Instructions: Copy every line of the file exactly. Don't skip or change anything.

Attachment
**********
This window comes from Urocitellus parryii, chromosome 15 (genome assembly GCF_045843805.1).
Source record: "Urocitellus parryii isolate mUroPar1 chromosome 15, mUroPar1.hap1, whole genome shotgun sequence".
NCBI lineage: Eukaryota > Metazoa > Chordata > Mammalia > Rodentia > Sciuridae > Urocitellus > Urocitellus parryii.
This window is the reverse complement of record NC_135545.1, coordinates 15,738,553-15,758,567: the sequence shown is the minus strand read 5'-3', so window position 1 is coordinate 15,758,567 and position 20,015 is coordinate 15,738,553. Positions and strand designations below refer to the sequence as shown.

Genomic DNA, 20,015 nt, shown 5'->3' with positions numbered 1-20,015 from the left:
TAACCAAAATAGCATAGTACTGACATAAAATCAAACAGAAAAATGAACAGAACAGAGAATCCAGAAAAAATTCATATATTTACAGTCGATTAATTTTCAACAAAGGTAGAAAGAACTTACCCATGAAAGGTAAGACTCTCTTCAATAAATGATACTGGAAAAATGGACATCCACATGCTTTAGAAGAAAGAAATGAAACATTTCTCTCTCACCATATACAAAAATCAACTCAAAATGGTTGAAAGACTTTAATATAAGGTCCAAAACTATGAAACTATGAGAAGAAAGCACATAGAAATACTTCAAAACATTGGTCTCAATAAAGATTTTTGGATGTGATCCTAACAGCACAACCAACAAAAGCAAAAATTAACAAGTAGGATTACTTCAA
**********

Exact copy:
This window comes from Urocitellus parryii, chromosome 15 (genome assembly GCF_045843805.1).
Source record: "Urocitellus parryii isolate mUroPar1 chromosome 15, mUroPar1.hap1, whole genome shotgun sequence".
NCBI lineage: Eukaryota > Metazoa > Chordata > Mammalia > Rodentia > Sciuridae > Urocitellus > Urocitellus parryii.
This window is the reverse complement of record NC_135545.1, coordinates 15,738,553-15,758,567: the sequence shown is the minus strand read 5'-3', so window position 1 is coordinate 15,758,567 and position 20,015 is coordinate 15,738,553. Positions and strand designations below refer to the sequence as shown.

Genomic DNA, 20,015 nt, shown 5'->3' with positions numbered 1-20,015 from the left:
TAACCAAAATAGCATAGTACTGACATAAAATCAAACAGAAAAATGAACAGAACAGAGAATCCAGAAAAAATTCATATATTTACAGTCGATTAATTTTCAACAAAGGTAGAAAGAACTTACCCATGAAAGGTAAGACTCTCTTCAATAAATGATACTGGAAAAATGGACATCCACATGCTTTAGAAGAAAGAAATGAAACATTTCTCTCTCACCATATACAAAAATCAACTCAAAATGGTTGAAAGACTTTAATATAAGGTCCAAAACTATGAAACTATGAGAAGAAAGCACATAGAAATACTTCAAAACATTGGTCTCAATAAAGATTTTTGGATGTGATCCTAACAGCACAACCAACAAAAGCAAAAATTAACAAGTAGGATTACTTCAA